alexandrite, diode and Nd:YAG lasers as well as intense pulsed light sources.
Several manufacturers make each type of generic laser. Except for darker skin
types that are ideally treated with an Nd:YAG laser, all of the above lasers
successfully remove pigmented terminal hairs.
The successful laser user
is generally not as concerned about the laser type as she is about: 1) The
emitted pulse duration ( how long is the zap of light); 2) the fluence (how much
laser power is delivered to the skin and 3) the type of skin cooling that is
used to protect the treated skin form overheating during treatment.
The emitted pulse duration
should be longer for thicker hairs, longer for darker skin and shorter for
thinner hair. The delivered fluence should be less for darker hair, and less for
darker skin. The delivered fluence should be greater for finer lighter hair. It
should be recognized that these recommendations are generalizations and
exceptions do exist. Experience leads to the best results.
Skin cooling has become a
very important part of todays high-powered laser hair removal devices. Newer
laser devices can deliver significant power with resultant heat formation to the
roots of hair while at the same time protecting the sensitive outer layer of the
epidermis. Most commonly either cold gel or cryogen or contact cooling are used.
All 3 types are used. Most laser users prefer cold spray cryogen or contact
sapphire or copper cooling.
Current laser users include
full time laser centers such as ours, physician offices where lasers may be
rented or the newer medical spas that may rent or own lasers. The current trend
in the medical spa environment is to provide high quality dermatology grade
treatments in posh skincare salons and spas. As described above, the current
cosmetic interest appears to focus on non-ablative wrinkle treatments, botulinum
and collagen injections as well as laser hair removal.
There are currently in
excess of 6500 spas in the US. In a recent survey, 5% said they intended to add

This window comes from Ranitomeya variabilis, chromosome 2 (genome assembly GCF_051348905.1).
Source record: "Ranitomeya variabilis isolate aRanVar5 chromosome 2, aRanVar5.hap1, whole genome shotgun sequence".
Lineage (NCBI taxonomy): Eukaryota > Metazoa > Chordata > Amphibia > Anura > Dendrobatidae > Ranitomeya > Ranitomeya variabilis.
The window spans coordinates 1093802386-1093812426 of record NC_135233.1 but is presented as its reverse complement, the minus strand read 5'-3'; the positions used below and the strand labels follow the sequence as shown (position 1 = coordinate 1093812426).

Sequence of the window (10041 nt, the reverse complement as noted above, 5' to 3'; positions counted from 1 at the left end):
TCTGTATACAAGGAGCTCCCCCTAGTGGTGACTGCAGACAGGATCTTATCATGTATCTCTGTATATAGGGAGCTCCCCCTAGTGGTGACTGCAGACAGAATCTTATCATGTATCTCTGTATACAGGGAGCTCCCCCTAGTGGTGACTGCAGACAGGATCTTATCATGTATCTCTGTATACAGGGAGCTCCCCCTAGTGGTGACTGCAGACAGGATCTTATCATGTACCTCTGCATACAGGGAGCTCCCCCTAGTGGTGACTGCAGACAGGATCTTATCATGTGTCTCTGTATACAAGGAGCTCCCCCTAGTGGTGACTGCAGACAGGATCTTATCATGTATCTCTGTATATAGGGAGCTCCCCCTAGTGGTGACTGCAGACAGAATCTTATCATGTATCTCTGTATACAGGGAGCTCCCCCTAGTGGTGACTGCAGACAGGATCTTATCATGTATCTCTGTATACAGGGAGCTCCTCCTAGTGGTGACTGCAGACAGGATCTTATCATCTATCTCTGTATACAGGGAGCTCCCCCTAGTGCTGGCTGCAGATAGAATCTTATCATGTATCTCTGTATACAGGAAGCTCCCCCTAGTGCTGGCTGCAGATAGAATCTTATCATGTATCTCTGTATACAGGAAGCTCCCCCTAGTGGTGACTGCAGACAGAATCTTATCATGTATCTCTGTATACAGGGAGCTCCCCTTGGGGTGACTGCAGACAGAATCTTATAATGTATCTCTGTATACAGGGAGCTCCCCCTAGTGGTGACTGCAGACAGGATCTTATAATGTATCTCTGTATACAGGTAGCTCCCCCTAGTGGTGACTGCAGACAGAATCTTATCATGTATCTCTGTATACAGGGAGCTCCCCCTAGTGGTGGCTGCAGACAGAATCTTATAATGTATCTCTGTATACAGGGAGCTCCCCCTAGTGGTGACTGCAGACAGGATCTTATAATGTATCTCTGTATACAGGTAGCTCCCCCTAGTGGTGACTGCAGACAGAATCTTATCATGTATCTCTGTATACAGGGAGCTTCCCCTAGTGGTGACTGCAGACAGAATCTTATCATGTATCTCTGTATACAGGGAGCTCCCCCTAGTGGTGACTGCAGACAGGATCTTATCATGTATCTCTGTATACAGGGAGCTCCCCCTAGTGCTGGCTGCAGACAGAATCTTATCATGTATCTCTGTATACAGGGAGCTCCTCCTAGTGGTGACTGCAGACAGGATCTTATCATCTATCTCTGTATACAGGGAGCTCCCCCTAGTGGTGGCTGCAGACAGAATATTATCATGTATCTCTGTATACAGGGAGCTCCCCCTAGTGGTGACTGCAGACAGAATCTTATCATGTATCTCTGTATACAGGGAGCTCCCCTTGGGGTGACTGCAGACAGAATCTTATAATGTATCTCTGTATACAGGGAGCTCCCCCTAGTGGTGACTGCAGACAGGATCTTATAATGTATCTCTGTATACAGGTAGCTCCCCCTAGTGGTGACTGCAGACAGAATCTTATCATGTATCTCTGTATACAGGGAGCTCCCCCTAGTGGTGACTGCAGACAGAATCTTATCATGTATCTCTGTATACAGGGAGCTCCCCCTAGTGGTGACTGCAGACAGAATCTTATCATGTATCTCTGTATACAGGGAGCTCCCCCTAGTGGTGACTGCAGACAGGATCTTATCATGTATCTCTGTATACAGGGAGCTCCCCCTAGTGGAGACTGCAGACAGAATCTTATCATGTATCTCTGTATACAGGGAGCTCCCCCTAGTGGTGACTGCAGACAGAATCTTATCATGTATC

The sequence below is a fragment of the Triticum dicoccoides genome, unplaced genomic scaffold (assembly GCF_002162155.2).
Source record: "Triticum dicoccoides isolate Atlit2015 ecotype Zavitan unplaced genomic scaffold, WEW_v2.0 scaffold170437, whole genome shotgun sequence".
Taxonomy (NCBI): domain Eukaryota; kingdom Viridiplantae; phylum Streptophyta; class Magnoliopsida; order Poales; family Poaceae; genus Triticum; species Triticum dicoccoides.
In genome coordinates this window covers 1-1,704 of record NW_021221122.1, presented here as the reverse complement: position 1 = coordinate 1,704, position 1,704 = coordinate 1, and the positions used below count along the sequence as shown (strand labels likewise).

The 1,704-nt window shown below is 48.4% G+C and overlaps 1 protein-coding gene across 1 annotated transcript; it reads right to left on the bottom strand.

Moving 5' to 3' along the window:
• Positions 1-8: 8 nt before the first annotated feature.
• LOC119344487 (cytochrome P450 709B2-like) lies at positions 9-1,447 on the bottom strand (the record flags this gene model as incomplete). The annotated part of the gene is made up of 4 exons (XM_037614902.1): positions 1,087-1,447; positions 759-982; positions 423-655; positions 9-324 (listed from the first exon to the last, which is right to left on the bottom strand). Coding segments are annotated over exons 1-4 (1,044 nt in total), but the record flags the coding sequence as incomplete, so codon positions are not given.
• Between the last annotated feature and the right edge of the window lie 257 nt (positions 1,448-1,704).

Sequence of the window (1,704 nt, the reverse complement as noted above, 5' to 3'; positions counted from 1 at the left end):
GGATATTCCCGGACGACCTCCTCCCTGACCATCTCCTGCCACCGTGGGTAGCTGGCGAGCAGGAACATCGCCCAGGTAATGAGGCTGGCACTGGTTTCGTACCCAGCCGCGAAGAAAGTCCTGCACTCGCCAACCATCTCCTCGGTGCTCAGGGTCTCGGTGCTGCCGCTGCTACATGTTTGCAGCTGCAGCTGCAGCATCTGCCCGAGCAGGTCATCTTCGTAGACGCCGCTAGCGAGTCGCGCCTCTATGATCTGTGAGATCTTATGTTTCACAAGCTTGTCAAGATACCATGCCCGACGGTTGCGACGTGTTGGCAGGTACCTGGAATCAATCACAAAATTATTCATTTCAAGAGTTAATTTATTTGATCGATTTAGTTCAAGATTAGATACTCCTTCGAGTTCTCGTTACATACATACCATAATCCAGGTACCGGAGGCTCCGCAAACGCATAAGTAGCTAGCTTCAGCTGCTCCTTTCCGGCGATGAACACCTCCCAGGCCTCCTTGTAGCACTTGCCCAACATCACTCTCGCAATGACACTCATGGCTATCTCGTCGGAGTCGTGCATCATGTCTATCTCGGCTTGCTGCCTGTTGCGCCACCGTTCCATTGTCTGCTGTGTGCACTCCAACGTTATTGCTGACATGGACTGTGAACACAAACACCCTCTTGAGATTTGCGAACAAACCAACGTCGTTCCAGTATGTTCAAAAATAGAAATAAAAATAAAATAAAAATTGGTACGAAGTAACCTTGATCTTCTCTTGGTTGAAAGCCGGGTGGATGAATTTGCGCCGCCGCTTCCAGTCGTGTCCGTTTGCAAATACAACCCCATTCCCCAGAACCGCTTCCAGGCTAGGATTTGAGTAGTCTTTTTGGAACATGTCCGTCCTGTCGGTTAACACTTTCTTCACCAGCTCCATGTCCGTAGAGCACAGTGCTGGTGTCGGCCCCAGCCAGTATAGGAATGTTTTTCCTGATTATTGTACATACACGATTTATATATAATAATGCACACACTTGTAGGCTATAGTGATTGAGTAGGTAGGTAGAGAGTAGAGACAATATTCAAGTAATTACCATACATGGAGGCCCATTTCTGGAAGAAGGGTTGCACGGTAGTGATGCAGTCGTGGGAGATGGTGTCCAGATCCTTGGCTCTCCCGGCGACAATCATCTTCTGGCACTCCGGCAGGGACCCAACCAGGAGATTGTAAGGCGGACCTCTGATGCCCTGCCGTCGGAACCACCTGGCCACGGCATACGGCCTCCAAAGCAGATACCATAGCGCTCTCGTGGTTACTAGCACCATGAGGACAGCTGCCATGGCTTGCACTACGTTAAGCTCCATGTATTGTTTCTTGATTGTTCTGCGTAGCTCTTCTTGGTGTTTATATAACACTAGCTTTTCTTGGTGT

laser hair removal to their list of provided services over the next year. Laser
hair removal treatments are expected to double over the next 5 years.
Unfortunately, in the spa setting, there have been some well-publicized
complications with resultant malpractice lawsuits. Because of these problems,
state regulatory organizations as well as several medical societies are starting
to look at these trends.
The American Society for
Dermatologic Surgery recently conducted a survey of it member dermatologists.
45% of the reporting physicians had seen non-physician induced complications
from one or more of the above procedures. There has been significant recent
print, radio and television press concern about these problems. Because of the
increasing concern about non-physician performance of cosmetic procedures, both
the American Society for Dermatologic Surgery and the American Society for
Lasers in Surgery and Medicine have recently published guidelines. The
guidelines mandate that under appropriate circumstances, and in accordance
with state regulations, physicians may designate some cosmetic treatment
procedures to certified or licensed non-physician personnel. However the
physician must be on site and be immediately available. It should be noted that
some states allow non-physicians to perform these procedures, others have no
current regulations while others prohibit any person other than a procedure to
perform cosmetic laser procedures.
The medical spa movement is growing. With the increasing elegant, simple procedures now available, the time is ripe for medical spa success. However, along with the trend toward more medical spas will be increasing government and medical specialty concern. The trend is toward more regulation, not less. When planning for the development of your medical spa, all of these issues must be addressed.